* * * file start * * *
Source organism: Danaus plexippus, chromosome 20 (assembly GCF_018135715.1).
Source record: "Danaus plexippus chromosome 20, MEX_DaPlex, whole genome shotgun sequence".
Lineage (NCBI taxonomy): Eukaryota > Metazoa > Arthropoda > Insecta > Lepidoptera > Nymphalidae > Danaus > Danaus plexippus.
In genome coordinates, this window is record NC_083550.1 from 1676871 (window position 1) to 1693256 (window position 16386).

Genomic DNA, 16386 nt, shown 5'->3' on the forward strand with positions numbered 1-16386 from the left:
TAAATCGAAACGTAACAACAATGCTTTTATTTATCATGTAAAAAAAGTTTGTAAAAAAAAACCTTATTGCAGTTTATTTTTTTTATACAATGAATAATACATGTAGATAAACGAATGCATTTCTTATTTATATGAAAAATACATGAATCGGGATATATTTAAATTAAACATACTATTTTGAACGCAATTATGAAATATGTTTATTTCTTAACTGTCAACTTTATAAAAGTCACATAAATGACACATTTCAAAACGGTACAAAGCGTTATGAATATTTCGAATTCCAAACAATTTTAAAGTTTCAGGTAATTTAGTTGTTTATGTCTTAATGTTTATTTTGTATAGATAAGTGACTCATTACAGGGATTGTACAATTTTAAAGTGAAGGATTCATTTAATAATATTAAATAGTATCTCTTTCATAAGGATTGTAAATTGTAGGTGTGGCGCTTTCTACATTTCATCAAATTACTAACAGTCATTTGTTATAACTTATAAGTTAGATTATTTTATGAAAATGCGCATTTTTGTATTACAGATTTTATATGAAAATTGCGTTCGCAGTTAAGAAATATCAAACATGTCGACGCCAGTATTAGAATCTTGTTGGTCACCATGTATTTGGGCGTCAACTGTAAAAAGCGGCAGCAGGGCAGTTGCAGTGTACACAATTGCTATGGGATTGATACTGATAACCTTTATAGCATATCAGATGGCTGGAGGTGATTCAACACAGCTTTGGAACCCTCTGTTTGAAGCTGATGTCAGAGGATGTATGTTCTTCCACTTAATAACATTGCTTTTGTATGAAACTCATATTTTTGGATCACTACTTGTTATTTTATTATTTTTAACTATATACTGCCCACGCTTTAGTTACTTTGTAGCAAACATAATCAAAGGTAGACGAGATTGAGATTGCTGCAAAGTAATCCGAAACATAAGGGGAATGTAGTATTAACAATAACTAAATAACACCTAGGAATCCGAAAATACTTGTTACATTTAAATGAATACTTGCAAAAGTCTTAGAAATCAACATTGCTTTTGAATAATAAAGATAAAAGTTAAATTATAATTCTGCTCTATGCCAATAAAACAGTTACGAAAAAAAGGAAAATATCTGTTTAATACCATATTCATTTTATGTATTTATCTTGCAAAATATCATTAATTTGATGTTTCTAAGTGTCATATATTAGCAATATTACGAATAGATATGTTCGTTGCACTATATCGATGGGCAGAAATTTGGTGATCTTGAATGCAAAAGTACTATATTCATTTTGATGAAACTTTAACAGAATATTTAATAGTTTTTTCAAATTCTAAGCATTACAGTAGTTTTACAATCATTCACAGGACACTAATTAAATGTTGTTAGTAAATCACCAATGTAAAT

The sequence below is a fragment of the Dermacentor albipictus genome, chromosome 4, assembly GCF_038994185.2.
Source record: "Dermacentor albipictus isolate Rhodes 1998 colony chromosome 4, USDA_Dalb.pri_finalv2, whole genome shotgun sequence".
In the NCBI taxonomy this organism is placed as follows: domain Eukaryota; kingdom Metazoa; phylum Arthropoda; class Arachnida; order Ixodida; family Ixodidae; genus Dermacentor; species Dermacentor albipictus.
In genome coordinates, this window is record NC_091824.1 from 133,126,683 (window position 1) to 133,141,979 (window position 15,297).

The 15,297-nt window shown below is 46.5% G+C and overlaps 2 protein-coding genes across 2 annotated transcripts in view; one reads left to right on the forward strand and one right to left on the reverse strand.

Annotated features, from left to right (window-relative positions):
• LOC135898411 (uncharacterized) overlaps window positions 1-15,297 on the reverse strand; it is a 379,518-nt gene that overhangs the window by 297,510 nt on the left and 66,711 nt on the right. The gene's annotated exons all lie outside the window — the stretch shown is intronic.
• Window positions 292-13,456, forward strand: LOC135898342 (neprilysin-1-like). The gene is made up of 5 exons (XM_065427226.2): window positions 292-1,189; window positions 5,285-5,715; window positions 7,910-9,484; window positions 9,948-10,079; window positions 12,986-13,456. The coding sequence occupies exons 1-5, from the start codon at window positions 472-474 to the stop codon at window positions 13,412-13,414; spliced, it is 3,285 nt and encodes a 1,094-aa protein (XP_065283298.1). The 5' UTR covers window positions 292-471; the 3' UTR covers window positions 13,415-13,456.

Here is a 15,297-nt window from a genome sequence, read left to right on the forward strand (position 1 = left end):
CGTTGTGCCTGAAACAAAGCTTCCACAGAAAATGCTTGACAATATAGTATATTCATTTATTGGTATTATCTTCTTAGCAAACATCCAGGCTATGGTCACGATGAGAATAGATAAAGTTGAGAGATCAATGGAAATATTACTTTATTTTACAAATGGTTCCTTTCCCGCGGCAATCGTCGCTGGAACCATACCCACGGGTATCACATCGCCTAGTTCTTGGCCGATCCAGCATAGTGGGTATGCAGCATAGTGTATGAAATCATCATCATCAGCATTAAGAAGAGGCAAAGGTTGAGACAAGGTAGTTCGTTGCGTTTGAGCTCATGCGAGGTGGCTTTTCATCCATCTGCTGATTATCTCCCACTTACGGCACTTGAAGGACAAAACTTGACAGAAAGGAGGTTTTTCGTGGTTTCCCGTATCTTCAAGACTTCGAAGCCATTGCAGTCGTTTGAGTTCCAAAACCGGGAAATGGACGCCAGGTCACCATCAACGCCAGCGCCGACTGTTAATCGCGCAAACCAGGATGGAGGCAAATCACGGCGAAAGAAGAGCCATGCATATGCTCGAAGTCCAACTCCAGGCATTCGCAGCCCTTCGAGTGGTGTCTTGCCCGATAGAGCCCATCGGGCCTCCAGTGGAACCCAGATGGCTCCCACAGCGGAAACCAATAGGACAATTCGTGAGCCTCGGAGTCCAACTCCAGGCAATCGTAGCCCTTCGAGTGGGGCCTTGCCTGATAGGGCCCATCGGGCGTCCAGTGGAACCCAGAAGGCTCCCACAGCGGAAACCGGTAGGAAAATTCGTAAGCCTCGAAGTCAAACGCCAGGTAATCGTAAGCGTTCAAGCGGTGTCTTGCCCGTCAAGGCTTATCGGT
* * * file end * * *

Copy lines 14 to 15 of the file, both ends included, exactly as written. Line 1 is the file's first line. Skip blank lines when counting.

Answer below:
• Window positions 292-13,456, forward strand: LOC135898342 (neprilysin-1-like). The gene is made up of 5 exons (XM_065427226.2): window positions 292-1,189; window positions 5,285-5,715; window positions 7,910-9,484; window positions 9,948-10,079; window positions 12,986-13,456. The coding sequence occupies exons 1-5, from the start codon at window positions 472-474 to the stop codon at window positions 13,412-13,414; spliced, it is 3,285 nt and encodes a 1,094-aa protein (XP_065283298.1). The 5' UTR covers window positions 292-471; the 3' UTR covers window positions 13,415-13,456.

Here is a 15,297-nt window from a genome sequence, read left to right on the forward strand (position 1 = left end):